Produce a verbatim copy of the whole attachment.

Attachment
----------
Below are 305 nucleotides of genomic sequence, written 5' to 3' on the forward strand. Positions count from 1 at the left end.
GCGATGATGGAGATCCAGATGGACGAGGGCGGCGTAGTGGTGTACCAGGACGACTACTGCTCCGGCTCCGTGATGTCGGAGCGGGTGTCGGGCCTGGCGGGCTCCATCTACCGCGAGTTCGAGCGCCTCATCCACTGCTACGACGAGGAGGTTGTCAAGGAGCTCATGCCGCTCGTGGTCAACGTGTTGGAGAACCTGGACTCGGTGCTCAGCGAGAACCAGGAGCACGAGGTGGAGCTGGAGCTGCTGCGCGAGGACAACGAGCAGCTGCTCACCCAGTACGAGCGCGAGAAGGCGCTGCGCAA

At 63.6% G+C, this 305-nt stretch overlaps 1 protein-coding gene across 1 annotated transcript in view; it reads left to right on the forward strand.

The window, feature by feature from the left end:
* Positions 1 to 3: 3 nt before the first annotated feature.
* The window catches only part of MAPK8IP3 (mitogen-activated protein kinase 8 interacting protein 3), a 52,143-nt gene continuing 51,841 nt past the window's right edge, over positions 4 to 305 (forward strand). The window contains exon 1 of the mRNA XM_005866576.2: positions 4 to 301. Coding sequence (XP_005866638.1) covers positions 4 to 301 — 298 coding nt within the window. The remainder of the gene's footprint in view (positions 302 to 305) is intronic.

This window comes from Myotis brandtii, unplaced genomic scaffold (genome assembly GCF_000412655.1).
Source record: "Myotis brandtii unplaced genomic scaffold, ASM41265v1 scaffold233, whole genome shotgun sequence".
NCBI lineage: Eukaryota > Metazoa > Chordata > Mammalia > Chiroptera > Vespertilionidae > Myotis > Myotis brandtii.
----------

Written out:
Below are 305 nucleotides of genomic sequence, written 5' to 3' on the forward strand. Positions count from 1 at the left end.
GCGATGATGGAGATCCAGATGGACGAGGGCGGCGTAGTGGTGTACCAGGACGACTACTGCTCCGGCTCCGTGATGTCGGAGCGGGTGTCGGGCCTGGCGGGCTCCATCTACCGCGAGTTCGAGCGCCTCATCCACTGCTACGACGAGGAGGTTGTCAAGGAGCTCATGCCGCTCGTGGTCAACGTGTTGGAGAACCTGGACTCGGTGCTCAGCGAGAACCAGGAGCACGAGGTGGAGCTGGAGCTGCTGCGCGAGGACAACGAGCAGCTGCTCACCCAGTACGAGCGCGAGAAGGCGCTGCGCAA

At 63.6% G+C, this 305-nt stretch overlaps 1 protein-coding gene across 1 annotated transcript in view; it reads left to right on the forward strand.

The window, feature by feature from the left end:
* Positions 1 to 3: 3 nt before the first annotated feature.
* The window catches only part of MAPK8IP3 (mitogen-activated protein kinase 8 interacting protein 3), a 52,143-nt gene continuing 51,841 nt past the window's right edge, over positions 4 to 305 (forward strand). The window contains exon 1 of the mRNA XM_005866576.2: positions 4 to 301. Coding sequence (XP_005866638.1) covers positions 4 to 301 — 298 coding nt within the window. The remainder of the gene's footprint in view (positions 302 to 305) is intronic.

This window comes from Myotis brandtii, unplaced genomic scaffold (genome assembly GCF_000412655.1).
Source record: "Myotis brandtii unplaced genomic scaffold, ASM41265v1 scaffold233, whole genome shotgun sequence".
NCBI lineage: Eukaryota > Metazoa > Chordata > Mammalia > Chiroptera > Vespertilionidae > Myotis > Myotis brandtii.